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Transit customer attrition is an important issue for transit agencies and a key component of transit customer loyalty. In order to investigate what drives changes in transit use, they must be measured, and a common form of doing so are single-wave surveys in which respondents report their likelihood of using the service in the future. This paper evaluates the accuracy of a set of such measures by contrasting them with observed behavior a year later. Furthermore, it evaluates the accuracy of a measure where respondents report on past changes in transit use. The measures considered here are subject to considerable errors, which makes their usefulness in loyalty surveys questionable. However, there is also variability in accuracy across measures, and those that stated a time frame and asked about concrete changes performed best. Predicted attrition was most often followed through on, whereas predictions of stable or increased levels of transit use had higher error rates. All measures appear to generally underestimate attrition, which can lead to an overestimation of loyalty. Using the example of one stated intention measure, two models are constructed to determine whether any of the discrepancies are systematic, i.e., associated with certain traveler characteristics. The results suggest that in several cases, there may indeed be such systematic effects. In particular, the frequency of previous transit use, vehicle ownership, transit pass ownership, existing strategies to avoid routes or times with service quality problems, and attitudes toward the car are identified as being potentially influential.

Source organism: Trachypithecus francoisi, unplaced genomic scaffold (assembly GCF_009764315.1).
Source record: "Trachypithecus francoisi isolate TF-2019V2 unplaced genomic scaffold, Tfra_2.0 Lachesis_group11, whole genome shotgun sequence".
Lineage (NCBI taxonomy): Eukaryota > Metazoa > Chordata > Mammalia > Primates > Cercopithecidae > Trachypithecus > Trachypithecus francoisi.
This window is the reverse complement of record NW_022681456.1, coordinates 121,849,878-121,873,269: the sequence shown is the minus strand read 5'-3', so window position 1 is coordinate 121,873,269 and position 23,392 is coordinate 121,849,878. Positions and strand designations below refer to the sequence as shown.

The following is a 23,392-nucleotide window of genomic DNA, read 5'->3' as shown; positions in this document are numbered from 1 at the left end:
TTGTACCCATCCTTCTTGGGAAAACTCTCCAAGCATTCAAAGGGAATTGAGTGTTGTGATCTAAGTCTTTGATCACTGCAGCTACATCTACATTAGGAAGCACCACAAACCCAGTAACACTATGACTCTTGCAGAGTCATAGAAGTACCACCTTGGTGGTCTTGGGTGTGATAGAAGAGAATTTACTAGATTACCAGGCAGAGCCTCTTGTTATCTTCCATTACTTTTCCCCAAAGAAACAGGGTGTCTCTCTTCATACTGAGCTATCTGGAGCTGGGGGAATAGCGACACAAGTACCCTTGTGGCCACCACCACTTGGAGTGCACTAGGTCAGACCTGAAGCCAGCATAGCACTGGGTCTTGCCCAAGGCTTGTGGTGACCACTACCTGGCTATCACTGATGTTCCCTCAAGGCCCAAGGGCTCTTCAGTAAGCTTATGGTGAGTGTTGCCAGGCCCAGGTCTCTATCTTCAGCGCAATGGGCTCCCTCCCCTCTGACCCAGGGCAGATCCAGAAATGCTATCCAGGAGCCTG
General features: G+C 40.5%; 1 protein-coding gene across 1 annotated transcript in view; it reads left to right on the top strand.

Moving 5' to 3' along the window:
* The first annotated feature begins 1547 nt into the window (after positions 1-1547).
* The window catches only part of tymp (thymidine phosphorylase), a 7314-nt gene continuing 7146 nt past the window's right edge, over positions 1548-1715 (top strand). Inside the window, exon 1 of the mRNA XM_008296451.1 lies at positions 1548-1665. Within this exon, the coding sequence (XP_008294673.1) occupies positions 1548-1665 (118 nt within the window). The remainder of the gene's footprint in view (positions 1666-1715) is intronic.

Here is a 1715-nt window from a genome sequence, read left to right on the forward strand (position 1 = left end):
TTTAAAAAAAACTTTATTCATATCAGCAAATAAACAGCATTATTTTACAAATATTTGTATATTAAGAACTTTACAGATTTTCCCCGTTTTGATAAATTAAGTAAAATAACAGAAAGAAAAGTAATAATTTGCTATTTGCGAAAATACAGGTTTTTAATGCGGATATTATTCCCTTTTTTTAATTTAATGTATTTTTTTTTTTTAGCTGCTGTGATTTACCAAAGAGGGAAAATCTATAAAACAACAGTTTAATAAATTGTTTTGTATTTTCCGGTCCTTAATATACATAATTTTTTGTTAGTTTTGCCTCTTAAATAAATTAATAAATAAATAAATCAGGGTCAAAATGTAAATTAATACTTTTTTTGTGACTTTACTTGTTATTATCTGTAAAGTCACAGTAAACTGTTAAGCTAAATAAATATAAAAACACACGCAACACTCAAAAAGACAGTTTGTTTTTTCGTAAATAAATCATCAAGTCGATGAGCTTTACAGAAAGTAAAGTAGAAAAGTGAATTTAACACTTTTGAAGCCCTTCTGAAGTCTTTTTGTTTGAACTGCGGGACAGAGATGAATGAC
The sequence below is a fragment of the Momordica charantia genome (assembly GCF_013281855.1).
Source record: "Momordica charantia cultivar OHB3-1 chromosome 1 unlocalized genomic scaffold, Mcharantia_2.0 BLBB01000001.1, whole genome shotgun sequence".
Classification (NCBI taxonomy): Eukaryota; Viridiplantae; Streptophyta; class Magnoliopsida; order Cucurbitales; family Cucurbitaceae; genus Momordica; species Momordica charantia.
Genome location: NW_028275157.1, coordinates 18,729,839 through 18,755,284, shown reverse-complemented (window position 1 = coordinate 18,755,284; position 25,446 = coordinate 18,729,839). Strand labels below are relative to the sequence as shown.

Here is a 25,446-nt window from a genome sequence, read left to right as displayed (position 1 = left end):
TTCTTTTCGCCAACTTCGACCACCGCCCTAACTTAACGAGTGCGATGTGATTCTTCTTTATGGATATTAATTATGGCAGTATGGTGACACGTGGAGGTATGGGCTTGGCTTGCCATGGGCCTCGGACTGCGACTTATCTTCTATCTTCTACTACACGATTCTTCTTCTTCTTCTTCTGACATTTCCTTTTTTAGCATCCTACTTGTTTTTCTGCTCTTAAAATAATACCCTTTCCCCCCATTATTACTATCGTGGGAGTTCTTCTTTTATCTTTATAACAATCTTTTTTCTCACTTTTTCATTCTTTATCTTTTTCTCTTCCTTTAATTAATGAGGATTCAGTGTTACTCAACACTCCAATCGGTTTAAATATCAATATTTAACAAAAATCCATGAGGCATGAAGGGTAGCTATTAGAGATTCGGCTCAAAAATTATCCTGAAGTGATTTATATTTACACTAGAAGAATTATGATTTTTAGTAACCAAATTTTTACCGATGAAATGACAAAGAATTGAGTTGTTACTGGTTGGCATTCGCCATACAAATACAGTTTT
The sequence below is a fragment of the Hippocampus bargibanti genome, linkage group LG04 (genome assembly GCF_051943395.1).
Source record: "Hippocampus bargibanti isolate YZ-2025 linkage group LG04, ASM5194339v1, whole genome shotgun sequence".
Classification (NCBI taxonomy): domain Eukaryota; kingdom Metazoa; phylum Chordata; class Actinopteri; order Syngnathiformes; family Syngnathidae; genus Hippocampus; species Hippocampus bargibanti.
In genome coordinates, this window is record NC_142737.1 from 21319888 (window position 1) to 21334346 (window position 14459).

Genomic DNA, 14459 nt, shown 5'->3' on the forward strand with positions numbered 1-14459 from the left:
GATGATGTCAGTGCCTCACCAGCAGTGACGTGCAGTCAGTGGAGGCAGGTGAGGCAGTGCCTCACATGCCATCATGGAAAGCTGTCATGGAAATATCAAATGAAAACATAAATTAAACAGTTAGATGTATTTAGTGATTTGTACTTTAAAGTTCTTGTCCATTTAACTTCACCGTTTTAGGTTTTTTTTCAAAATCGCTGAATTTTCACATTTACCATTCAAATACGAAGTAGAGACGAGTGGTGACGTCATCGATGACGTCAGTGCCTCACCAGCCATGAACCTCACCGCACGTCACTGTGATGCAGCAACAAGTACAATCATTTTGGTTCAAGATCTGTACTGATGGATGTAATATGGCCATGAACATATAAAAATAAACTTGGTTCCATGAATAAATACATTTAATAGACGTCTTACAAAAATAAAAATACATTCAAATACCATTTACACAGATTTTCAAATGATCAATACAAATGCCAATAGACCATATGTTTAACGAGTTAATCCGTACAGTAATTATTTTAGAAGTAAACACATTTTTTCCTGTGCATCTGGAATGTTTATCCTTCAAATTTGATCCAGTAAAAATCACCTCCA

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Orientation: It has often been taken for granted that employees in general should arrive at work within a stipulated time. While the process of commuting from home to work and vice versa should ideally result in minimal effort, this seamless process of commute is supposedly expected not to result in anxiety or work-related stress. Individuals that rely on public transport for their daily commute to and for work are faced with physical and emotional challenges that are associated with the use of South African public transport. Enduring these challenges on a daily basis has a tendency to raise commuter levels of anxiety. The discomfort and cause of anxiety gradually trickle into the workplace infringing on work performance.Research purpose: This article examined whether the anxiety associated with public transport results in poor work performance.Motivation for the study: The rationale for conducting the study stemmed from the need to understand the implication of transport anxiety on the South African employee, as transport related concerns are often mentioned as a stressor in the South African workplace.Research approach/design and method: A qualitative content analysis was relied on, and 15 commuters were interviewed. Interviewee responses were grouped into themes and analysed for frequency of word usage.Main Findings: The study revealed that commuters experience worry and concern for their safety and job security when relying on public transport. Findings indicated that anxiety associated with using public transport does indeed result in poor work performance.Practical/managerial implications: In light of the findings of the study it is suggested that employers take cognisance of the implications of transport anxiety in their workplaces and to give careful consideration when addressing disciplinary matters pertaining to late coming, absenteeism and poor performance.Contribution/value-add: Re-evaluation of the South African public transport system and workplace policy is therefore recommended. Public transport has a negative impact on South African workers, of which the South African employer needs to be cognitive of when considering a sanction for poor performance.